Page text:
Now this is something that’s properly exciting – the Volkswagen XL Sport concept. Imagine if the ultra-efficient Volkswagen XL1 (111 km/l, limited to 250 units) married the ultra-fast Ducati 1199 Superleggera (200 PS on a 155 kg bike; limited to 500 units), this would be their offspring.

On to the serious stuff. The XL1’s rear-mounted, fuel-sipping plug-in diesel hybrid powertrain is no more, replaced by the featherweight Ducati’s 200 PS/134 Nm 1.2 litre Superquadro V2 engine – claimed to be the world’s most powerful two-cylinder engine. The V-twin motor revs to 11,000 rpm, and is mated to a seven-speed dual-clutch DSG gearbox to run the rear wheels.

Weighing just 890 kg, Volkswagen says the XL Sport is the fastest 200 PS car in the world, with a top speed of 270 km/h. Its 0-100 km/h time is less impressive, though, at 5.7 seconds. With the XL1 as a base, aerodynamics is top notch, with the concept featuring an extendable rear spoiler (internals taken from the Lambo Aventador) and an adaptive rear hatch louvre to cool the engine when necessary.

Quite a lot has changed on the outside, with more than enough air intakes and aerodynamic appendages to impress even Adrian Newey himself. The XL Sport is both longer and wider than the XL1 to suit its more dynamic character. It’s now 4,291 mm long (+403 mm over the XL1), 1,847 mm wide (+183 mm) and 1,152 mm high (-1 mm), with a stretched 2,424 mm wheelbase (+200 mm).

Underneath the carbon-fibre body, the XL Sport has a racecar-like chassis, featuring all-around double wishbone suspension with a pull rod set up up front and a push rod configuration at the back. Ceramic brake discs hide behind 18-inch forged magnesium wheels, with the latter itself saves as much as 23.9 kg over regular aluminium alloys.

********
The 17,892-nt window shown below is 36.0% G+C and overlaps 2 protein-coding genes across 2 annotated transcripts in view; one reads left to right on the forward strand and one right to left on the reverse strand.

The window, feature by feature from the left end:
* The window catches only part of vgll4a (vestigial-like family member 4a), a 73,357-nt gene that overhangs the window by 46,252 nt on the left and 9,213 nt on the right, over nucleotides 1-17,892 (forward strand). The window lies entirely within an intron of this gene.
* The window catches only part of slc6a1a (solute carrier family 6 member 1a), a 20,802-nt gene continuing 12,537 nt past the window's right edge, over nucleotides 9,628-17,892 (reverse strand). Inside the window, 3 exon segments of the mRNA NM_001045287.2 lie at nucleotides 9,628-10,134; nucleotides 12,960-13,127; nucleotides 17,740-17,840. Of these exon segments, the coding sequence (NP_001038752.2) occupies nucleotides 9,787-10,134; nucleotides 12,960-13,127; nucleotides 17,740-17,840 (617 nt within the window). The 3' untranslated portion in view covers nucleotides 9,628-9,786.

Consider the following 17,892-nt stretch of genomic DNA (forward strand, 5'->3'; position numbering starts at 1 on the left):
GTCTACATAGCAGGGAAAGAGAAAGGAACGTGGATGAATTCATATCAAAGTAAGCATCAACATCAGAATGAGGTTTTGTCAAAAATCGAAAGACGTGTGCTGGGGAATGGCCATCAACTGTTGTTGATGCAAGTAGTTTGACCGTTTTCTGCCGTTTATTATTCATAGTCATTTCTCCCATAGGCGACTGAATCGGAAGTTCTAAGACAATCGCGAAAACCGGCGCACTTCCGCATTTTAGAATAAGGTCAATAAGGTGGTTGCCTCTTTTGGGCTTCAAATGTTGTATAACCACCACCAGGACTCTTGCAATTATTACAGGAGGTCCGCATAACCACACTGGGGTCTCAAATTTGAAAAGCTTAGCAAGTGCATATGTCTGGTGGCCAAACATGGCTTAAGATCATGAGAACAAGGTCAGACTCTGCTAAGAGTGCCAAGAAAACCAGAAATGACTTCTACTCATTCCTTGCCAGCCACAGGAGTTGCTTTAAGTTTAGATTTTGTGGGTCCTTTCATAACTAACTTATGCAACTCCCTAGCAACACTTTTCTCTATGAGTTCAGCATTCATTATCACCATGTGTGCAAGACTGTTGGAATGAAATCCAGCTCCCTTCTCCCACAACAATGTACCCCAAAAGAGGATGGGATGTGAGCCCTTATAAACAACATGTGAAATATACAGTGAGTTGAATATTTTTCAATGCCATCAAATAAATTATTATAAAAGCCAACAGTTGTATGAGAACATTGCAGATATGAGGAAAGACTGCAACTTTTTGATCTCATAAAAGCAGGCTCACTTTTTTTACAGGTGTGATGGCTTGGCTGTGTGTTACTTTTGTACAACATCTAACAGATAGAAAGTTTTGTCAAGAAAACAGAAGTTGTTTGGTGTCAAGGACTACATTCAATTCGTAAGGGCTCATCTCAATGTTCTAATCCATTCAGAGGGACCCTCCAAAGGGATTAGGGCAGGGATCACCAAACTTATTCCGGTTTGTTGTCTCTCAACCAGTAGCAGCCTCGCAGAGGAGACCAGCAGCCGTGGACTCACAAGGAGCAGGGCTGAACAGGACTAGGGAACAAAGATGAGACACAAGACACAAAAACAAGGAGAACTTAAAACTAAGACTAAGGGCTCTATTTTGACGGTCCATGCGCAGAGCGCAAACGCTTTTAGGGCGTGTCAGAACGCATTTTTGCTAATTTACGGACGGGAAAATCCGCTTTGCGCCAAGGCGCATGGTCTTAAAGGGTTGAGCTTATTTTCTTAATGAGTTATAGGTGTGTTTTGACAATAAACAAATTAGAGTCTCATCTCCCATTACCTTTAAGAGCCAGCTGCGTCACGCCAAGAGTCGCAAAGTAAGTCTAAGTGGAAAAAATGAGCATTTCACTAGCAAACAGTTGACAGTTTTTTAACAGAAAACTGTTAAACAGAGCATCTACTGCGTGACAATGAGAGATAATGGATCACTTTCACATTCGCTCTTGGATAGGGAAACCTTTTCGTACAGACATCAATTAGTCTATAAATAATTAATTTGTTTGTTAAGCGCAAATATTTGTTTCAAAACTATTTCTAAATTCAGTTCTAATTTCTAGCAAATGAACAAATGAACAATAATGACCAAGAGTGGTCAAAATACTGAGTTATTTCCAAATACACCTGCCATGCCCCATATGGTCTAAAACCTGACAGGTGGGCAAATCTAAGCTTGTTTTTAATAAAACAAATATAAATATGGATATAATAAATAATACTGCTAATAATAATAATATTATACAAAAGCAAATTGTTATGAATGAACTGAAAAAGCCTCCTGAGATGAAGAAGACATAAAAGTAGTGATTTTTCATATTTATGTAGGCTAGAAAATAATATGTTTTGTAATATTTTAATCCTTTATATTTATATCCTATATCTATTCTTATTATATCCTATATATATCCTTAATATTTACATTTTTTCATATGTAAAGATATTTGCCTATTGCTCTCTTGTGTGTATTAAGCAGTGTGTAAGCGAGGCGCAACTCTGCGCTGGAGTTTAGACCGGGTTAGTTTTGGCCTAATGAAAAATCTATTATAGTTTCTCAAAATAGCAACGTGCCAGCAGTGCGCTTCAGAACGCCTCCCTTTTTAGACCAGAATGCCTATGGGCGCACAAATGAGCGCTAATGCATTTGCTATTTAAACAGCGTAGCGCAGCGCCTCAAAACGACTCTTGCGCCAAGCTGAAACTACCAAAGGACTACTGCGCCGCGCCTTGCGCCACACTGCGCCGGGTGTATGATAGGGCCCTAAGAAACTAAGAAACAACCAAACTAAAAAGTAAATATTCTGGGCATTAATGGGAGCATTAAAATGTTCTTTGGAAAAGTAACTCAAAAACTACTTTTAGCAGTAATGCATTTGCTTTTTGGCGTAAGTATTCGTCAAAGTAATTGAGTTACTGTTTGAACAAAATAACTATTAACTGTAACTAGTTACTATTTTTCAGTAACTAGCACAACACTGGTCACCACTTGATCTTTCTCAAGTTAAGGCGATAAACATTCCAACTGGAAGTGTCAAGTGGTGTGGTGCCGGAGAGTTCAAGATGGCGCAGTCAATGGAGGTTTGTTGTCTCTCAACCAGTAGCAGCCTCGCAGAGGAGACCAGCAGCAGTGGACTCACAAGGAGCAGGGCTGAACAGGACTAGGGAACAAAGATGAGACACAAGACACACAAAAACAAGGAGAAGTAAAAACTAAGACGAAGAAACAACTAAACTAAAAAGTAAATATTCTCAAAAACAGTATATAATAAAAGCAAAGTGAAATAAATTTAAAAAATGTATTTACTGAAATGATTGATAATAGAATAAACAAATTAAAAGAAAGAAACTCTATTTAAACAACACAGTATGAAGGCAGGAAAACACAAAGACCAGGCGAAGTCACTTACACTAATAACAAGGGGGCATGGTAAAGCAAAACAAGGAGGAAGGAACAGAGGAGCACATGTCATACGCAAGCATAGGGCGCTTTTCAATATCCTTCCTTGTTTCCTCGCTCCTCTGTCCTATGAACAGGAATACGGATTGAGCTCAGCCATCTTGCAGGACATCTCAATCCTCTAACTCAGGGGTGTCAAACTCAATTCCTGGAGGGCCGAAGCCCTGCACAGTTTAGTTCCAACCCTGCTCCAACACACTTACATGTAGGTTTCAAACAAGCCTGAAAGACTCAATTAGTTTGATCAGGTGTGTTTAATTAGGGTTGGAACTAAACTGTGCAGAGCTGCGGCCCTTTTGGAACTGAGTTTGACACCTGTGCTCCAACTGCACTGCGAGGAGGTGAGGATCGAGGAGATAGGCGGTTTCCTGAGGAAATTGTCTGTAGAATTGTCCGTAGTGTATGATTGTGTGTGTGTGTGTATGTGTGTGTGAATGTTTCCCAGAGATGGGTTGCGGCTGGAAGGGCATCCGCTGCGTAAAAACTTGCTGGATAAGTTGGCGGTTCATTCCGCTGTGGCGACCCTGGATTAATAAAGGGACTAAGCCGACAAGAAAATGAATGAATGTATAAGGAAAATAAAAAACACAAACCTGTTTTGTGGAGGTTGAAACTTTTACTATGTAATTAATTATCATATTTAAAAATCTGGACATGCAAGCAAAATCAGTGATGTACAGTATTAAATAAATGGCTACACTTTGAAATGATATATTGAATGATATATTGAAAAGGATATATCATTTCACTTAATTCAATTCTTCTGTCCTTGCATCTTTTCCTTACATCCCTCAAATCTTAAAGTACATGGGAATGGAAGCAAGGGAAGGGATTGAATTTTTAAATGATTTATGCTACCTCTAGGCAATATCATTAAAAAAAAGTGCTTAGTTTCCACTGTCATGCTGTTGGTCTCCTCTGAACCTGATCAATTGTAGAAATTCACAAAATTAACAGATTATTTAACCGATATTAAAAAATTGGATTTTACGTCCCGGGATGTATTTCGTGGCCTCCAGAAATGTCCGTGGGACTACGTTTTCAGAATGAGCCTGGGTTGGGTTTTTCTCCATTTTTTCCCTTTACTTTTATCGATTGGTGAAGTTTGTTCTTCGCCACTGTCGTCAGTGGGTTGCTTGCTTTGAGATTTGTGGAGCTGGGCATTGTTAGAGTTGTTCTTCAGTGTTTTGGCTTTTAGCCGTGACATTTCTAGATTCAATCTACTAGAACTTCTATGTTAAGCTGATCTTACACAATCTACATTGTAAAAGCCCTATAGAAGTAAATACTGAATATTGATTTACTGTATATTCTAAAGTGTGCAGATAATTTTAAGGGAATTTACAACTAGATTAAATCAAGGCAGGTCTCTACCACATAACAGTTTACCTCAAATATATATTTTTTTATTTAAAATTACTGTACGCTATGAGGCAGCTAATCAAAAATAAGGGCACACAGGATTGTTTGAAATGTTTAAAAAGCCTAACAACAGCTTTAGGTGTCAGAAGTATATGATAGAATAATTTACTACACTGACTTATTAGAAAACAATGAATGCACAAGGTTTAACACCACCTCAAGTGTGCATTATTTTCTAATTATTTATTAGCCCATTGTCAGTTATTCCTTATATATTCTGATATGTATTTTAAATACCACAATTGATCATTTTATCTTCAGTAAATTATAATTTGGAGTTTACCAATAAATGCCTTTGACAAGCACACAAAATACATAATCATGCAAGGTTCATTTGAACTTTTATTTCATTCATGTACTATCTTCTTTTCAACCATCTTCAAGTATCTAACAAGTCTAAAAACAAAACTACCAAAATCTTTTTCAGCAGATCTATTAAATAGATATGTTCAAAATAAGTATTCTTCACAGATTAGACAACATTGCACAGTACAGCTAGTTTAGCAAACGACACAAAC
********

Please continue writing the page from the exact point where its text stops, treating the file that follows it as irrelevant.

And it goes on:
Through the unique front-swivelling doors (with lightweight polycarbonate windows), changes over the already-bare-bones XL1 are limited to a few red highlights (contrast stitching and seatbelts), aluminium shift paddles and a motorsport-inspired digital instrument cluster, complete with a flat carbon panel over it to eliminate reflections.


Like the XL1, digital e-mirrors showing live feeds off external cameras replace conventional wing mirrors, and the two seats are mounted in an offset position to free up more shoulder room without having to make the car too wide. How’s that for attention to detail?

The Volkswagen XL Sport concept is precisely the sort of lunacy that motoring enthusiasts dreamed about when Audi bought over Ducati in 2012. Will it be built? Well, never say never, as even the wild XL1 went into (limited) production. It wasn’t cheap, though, and neither is the Ducati Superleggera, so don’t expect the XL Sport to be any different.